Bankruptcy laws toughen up; consumers seek bankruptcy classes and credit counseling
Declaring bankruptcy is not a frivolous action. This financial decision will stay on your consumer credit report for years, destroying your chances of eligibility for college, car, or mortgage loans. This decision can even affect employment: some jobs — especially those involving money or sensitive financial information — require good credit scores as a condition of employment. You must consider what you stand to lose before declaring bankruptcy.
In 2005, the United States Congress passed a reform act that tightened the requirements for declaring bankruptcy. The legislation is called The Bankruptcy Abuse Prevention and Consumer Protection Act of 2005. As a result of this legislation, consumers must attend credit counseling sessions and show certificates of class or credit counseling completion before they can declare.
CNNMoney.com reported in Apr. 2005 that a primary reason this legislation was created is because Americans are abusing the system. Previously, some individuals were able to declare Chapter 7 bankruptcy – a declaration that allows your debts to be liquidated and forgiven – in situations when they would have been able to re-pay their debts under a debt management plan. The CNN article also argued that stricter laws will be a boon for credit companies, who will amass profits from payments made on credit cards. (After the law was passed, consumers are more likely to need to file for Chapter 13 bankruptcy, which involves debt repayment instead of total debt liquidation.)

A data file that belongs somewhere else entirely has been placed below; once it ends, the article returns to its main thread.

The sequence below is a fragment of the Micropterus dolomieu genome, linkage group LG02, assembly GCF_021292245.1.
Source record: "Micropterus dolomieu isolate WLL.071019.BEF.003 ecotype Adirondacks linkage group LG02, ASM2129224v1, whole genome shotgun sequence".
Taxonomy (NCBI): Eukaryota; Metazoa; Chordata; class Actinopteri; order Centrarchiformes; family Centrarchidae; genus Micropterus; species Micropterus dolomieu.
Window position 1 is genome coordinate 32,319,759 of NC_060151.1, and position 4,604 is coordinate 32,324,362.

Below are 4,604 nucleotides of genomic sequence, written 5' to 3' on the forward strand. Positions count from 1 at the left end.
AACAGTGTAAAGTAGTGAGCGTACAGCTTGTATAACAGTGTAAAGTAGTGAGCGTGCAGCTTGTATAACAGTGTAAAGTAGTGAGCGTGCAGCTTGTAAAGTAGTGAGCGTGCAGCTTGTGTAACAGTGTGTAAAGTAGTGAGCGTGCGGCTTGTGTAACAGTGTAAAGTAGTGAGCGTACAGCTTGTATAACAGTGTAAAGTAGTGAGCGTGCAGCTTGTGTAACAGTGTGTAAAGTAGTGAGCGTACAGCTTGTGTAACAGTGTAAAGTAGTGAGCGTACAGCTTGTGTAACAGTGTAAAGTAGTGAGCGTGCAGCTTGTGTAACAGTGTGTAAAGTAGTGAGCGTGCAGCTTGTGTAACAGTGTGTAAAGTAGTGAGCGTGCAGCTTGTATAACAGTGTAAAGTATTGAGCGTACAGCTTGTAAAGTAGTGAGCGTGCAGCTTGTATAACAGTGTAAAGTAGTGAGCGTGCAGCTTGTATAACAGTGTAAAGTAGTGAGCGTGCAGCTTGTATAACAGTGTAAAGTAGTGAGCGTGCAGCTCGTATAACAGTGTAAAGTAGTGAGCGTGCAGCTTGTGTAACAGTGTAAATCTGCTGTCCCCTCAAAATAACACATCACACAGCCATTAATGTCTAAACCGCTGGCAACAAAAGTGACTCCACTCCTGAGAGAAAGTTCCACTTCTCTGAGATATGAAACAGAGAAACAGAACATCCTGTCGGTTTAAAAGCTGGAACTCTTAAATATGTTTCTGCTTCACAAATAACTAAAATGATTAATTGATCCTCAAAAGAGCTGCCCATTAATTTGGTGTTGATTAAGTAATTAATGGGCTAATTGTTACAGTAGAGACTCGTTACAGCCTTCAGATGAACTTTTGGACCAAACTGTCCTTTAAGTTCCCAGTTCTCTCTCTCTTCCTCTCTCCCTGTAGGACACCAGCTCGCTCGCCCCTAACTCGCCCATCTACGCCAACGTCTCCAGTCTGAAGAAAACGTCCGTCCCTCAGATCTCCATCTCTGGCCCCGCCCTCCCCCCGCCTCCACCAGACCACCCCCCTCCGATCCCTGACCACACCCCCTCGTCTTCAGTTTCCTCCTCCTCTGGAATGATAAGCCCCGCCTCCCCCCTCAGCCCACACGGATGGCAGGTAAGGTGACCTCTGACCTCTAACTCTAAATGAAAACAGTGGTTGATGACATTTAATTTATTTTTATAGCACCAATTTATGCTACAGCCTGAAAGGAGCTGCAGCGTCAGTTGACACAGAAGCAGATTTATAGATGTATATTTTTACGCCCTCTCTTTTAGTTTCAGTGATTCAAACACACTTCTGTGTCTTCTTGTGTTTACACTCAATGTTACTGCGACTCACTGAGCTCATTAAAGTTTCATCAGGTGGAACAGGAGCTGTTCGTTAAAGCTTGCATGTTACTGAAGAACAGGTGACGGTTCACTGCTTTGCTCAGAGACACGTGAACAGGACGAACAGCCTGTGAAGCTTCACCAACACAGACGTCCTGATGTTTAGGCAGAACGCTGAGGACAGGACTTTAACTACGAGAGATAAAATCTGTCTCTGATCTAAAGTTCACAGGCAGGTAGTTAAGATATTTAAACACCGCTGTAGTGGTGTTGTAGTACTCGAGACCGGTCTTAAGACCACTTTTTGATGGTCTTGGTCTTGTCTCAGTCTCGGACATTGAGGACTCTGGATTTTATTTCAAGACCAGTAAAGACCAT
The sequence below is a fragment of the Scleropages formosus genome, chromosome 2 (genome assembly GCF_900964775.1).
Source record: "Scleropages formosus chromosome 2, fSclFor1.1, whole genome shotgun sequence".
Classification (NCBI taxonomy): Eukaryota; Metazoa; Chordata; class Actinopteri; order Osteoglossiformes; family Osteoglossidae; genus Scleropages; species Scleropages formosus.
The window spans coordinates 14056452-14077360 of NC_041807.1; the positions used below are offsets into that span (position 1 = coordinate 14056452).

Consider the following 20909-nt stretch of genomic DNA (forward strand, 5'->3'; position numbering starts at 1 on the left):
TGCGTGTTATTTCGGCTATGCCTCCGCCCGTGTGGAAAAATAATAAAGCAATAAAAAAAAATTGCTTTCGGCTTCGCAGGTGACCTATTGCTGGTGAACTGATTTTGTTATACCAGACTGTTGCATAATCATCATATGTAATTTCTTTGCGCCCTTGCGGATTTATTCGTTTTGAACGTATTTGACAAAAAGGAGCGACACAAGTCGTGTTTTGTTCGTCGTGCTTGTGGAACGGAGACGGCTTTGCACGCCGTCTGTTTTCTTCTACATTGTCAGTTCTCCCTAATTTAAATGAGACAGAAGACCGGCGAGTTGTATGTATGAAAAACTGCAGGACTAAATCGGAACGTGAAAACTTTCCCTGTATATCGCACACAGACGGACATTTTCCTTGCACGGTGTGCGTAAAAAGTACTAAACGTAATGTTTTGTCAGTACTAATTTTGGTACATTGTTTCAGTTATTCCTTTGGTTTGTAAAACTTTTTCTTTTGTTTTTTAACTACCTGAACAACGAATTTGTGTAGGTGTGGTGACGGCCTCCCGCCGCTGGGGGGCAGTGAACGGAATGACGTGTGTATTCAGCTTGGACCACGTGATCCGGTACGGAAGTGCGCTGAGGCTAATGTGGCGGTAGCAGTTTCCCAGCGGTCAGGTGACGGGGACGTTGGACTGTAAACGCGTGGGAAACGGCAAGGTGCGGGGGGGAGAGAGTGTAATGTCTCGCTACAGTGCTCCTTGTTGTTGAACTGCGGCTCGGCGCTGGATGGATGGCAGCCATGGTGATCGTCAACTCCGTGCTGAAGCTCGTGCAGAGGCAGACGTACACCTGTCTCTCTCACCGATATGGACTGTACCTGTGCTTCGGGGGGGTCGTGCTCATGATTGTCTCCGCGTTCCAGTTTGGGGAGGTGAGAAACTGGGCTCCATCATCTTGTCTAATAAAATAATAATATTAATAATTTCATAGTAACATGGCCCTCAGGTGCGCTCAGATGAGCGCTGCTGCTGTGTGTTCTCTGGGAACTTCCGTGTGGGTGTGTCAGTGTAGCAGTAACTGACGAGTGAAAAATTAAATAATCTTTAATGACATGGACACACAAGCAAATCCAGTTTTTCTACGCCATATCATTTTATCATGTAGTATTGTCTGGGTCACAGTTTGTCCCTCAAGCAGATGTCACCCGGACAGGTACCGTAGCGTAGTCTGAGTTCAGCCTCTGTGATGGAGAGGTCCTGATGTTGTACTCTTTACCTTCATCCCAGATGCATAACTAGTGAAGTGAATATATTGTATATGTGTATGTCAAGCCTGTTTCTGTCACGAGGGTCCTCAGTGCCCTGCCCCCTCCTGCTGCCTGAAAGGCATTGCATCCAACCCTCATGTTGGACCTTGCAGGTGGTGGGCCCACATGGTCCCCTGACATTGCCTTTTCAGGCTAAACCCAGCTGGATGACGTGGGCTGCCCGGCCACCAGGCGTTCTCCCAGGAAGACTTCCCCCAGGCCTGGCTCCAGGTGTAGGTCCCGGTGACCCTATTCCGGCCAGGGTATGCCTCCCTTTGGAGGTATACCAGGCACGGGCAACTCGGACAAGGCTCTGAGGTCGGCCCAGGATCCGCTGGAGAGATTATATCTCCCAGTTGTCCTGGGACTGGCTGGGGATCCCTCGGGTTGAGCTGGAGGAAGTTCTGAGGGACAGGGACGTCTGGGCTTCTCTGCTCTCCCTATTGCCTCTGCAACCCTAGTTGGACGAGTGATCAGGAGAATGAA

To qualify for Chapter 7 bankruptcy under the new law, you must be able to prove that you cannot afford to pay 25 percent of your unsecured debt. Many people who are considering filing for bankruptcy can afford to make these payments, so they will need to file a Chapter 13. More importantly, any consumer who wishes to declare bankruptcy must complete some kind of credit counseling program, such as bankruptcy classes.
Advantage CCS offers bankruptcy classes and bankruptcy counseling sessions, both in-house and online. You and your counselor will discuss credit, debt management, your specific debts, and how you have attempted to manage those debts so far. Upon completing a bankruptcy class, you will be issued a certificate of completion. This certificate proves that you understand what declaring bankruptcy involves. In accordance with the new bankruptcy act, you may only declare if you have a certificate of completion. If you feel that you can benefit from Advantage CCS services, please sign up as soon as possible.